Oklahomans Urged to Give to Community Center for African Orphans
By Melissa Maynarich, NEWS 9
OKLAHOMA CITY -- Children in Africa are given a place to sleep and something to eat each day, thanks to the generosity of Oklahomans. The Maisha International Orphanage began with donations from the state, and volunteers will continue their work as long as money keeps coming in.
An anonymous donor from Oklahoma has given $27,000 to the cause. Now he is challenging everyone else to match that contribution, and the goal is to raise the funds by Thursday.
In a small town in the African country of Kenya many children are without parents. They may not have a place to sleep. They count on missionaries to feed them their only meal of the day. It was in this village that Beatrice Williamson got her second chance with the help of a missionary.
"I can remember like it was yesterday, looked across the table and said that as long as I am alive I will make sure that this girl goes to school and as long as she was alive she made sure that she gave me an education, gave me a scholarship from 9-years-old until two years of college," said Maisha International Orphanage Director Beatrice Williamson. "And, today I am who I am today because of that lady."
Now, Beatrice lives in Oklahoma and has dedicated her life to helping other children in Kenya.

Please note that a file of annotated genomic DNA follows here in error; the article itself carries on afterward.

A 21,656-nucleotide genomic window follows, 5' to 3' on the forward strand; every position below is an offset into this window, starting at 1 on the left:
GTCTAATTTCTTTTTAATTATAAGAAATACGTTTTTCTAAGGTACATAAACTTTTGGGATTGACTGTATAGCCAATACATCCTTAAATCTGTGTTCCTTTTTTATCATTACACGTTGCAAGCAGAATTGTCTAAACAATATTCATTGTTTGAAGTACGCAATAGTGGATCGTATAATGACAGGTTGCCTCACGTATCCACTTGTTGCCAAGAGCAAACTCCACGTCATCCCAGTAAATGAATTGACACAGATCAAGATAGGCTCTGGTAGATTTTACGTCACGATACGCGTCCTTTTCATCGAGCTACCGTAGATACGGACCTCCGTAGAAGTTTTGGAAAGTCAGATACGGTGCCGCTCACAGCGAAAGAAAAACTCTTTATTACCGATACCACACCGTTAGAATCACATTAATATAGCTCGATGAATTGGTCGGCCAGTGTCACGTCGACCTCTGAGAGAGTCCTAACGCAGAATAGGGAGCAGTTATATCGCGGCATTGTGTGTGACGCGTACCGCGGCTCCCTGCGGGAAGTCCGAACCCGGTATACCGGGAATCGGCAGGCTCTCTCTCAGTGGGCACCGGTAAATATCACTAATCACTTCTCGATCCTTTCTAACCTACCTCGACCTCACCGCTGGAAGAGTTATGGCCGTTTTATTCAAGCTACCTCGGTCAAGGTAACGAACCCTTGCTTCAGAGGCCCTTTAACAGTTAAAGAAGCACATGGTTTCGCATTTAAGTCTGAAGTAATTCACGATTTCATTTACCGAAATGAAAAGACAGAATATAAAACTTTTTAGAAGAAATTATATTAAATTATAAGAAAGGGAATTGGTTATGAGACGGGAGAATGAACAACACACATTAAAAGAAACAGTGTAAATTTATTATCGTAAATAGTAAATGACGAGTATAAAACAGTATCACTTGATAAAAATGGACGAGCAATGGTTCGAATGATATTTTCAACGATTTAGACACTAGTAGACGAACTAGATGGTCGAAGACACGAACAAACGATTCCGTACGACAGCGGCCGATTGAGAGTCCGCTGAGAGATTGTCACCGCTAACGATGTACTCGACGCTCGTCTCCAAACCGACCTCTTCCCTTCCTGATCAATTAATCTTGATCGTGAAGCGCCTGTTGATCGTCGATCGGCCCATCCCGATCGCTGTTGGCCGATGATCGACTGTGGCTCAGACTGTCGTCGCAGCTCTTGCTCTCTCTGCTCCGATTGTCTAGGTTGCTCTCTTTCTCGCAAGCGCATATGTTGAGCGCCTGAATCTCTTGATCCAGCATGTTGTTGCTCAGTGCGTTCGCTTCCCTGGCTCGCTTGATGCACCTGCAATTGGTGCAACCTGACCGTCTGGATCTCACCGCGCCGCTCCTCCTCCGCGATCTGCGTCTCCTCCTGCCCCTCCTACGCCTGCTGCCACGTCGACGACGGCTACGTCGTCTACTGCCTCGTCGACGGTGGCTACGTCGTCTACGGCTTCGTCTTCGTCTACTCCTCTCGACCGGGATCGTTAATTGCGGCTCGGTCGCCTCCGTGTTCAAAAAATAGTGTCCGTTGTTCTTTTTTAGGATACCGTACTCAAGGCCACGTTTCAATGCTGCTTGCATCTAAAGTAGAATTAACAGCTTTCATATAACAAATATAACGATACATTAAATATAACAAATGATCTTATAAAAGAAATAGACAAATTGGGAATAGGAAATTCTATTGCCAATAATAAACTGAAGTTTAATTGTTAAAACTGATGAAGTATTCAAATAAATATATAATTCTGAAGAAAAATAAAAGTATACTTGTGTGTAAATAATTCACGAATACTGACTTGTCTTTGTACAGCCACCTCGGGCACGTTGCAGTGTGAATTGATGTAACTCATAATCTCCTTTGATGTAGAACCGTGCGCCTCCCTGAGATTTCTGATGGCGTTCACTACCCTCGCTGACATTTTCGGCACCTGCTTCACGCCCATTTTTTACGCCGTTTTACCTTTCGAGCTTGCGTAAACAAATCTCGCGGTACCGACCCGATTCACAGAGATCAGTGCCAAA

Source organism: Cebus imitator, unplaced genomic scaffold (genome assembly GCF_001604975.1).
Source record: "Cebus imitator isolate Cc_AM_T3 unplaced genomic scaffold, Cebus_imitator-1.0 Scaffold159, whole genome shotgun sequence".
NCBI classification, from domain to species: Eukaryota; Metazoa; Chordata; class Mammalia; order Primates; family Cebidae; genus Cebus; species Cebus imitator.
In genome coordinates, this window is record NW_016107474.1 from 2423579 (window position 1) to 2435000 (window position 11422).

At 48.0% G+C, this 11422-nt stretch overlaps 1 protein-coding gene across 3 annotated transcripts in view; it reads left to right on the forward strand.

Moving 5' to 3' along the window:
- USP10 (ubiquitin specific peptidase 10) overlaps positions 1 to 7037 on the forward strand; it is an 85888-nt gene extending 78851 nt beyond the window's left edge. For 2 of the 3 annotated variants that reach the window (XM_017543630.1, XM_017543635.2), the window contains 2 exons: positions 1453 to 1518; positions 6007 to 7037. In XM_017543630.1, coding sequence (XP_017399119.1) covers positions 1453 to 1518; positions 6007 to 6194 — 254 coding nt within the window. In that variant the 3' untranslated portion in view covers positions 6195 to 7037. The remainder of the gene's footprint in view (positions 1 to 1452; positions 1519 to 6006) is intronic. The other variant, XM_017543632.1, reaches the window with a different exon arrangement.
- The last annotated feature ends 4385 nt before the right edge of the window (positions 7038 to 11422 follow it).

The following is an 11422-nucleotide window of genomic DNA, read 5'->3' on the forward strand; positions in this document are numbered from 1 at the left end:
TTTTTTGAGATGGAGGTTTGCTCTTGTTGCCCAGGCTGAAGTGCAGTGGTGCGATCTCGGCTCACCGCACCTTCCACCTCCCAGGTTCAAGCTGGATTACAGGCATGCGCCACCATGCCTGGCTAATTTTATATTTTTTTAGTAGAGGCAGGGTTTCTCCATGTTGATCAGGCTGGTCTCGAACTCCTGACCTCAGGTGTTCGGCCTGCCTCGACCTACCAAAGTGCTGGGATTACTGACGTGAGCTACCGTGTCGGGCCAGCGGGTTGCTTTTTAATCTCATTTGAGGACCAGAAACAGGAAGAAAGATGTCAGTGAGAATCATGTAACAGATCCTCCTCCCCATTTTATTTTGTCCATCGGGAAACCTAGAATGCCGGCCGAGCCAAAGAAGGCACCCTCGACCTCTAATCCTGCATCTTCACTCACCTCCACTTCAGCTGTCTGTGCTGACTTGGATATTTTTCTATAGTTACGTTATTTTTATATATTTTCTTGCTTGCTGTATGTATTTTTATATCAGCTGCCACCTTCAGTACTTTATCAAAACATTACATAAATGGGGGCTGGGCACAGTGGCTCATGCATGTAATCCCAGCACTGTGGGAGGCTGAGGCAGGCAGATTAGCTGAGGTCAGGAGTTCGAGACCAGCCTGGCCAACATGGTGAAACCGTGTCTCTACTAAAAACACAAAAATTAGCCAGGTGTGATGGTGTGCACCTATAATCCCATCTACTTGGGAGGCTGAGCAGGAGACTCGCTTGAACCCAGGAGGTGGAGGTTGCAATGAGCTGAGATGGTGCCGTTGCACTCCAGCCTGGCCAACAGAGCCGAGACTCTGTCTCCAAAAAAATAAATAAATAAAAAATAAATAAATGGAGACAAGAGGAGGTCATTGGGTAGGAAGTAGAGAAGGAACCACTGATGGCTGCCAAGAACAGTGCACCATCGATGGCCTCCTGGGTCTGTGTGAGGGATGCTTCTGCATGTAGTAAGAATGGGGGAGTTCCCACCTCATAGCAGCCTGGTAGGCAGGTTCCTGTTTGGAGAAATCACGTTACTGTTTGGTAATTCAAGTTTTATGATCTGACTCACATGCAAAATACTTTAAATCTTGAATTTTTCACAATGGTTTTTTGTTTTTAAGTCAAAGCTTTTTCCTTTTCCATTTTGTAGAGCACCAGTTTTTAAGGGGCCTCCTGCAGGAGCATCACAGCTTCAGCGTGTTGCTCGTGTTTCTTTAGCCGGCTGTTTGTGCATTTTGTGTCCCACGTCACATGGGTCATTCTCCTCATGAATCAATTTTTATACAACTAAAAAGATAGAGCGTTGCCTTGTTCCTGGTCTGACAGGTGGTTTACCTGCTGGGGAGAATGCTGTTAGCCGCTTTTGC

Volunteers from all over the state are doing the same.
"The people in the village know about Oklahoma," said Oklahoma missionary Mark Nehrenz. "The kids say, 'Oh, you're from Oklahoma.' Like the little kids know how to say it. There's just this connection; they don't just know you're from big America, but they know you're from Oklahoma."
The main goal at the Maisha International Orphanage is to educate children. To do that, kids need food, clothing and a place to sleep, first. So, construction on a new community center is in progress. Its total cost is $80,000.
"It's really growing and having this community center will really solidify it in the community," Nehrenz said.
"When I came to America I saw how this place is blessed and Americans love giving, they love to give," Williamson said.
The goal is $27,000 by Thursday, April 15. So far they've raised about half that.